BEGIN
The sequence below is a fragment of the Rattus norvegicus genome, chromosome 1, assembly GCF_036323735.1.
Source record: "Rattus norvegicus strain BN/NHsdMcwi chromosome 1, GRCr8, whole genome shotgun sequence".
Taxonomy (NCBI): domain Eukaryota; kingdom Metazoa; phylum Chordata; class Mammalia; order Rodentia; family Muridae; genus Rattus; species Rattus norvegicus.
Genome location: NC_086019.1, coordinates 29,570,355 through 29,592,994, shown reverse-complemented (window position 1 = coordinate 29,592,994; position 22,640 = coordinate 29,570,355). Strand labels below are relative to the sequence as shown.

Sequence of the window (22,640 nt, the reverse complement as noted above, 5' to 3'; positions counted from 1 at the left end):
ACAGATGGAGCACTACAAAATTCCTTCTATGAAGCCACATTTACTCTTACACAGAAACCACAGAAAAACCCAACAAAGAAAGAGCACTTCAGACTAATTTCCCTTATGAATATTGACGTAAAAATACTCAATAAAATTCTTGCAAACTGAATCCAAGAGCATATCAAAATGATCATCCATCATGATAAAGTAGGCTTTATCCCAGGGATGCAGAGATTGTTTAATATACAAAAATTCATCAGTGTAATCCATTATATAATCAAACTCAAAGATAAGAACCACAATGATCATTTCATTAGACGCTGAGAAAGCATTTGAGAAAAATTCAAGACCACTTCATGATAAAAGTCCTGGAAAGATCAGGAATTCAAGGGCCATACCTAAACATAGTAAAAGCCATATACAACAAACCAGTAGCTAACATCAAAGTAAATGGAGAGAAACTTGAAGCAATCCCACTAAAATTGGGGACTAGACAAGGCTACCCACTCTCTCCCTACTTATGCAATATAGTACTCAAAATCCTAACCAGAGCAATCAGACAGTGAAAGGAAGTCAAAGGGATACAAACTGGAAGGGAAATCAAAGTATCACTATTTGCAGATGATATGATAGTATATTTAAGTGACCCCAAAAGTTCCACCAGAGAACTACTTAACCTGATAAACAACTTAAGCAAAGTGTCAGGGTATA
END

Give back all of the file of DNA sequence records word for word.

The sequence below is a fragment of the Rattus norvegicus genome, chromosome 1, assembly GCF_036323735.1.
Source record: "Rattus norvegicus strain BN/NHsdMcwi chromosome 1, GRCr8, whole genome shotgun sequence".
Taxonomy (NCBI): domain Eukaryota; kingdom Metazoa; phylum Chordata; class Mammalia; order Rodentia; family Muridae; genus Rattus; species Rattus norvegicus.
Genome location: NC_086019.1, coordinates 29,570,355 through 29,592,994, shown reverse-complemented (window position 1 = coordinate 29,592,994; position 22,640 = coordinate 29,570,355). Strand labels below are relative to the sequence as shown.

Sequence of the window (22,640 nt, the reverse complement as noted above, 5' to 3'; positions counted from 1 at the left end):
ACAGATGGAGCACTACAAAATTCCTTCTATGAAGCCACATTTACTCTTACACAGAAACCACAGAAAAACCCAACAAAGAAAGAGCACTTCAGACTAATTTCCCTTATGAATATTGACGTAAAAATACTCAATAAAATTCTTGCAAACTGAATCCAAGAGCATATCAAAATGATCATCCATCATGATAAAGTAGGCTTTATCCCAGGGATGCAGAGATTGTTTAATATACAAAAATTCATCAGTGTAATCCATTATATAATCAAACTCAAAGATAAGAACCACAATGATCATTTCATTAGACGCTGAGAAAGCATTTGAGAAAAATTCAAGACCACTTCATGATAAAAGTCCTGGAAAGATCAGGAATTCAAGGGCCATACCTAAACATAGTAAAAGCCATATACAACAAACCAGTAGCTAACATCAAAGTAAATGGAGAGAAACTTGAAGCAATCCCACTAAAATTGGGGACTAGACAAGGCTACCCACTCTCTCCCTACTTATGCAATATAGTACTCAAAATCCTAACCAGAGCAATCAGACAGTGAAAGGAAGTCAAAGGGATACAAACTGGAAGGGAAATCAAAGTATCACTATTTGCAGATGATATGATAGTATATTTAAGTGACCCCAAAAGTTCCACCAGAGAACTACTTAACCTGATAAACAACTTAAGCAAAGTGTCAGGGTATA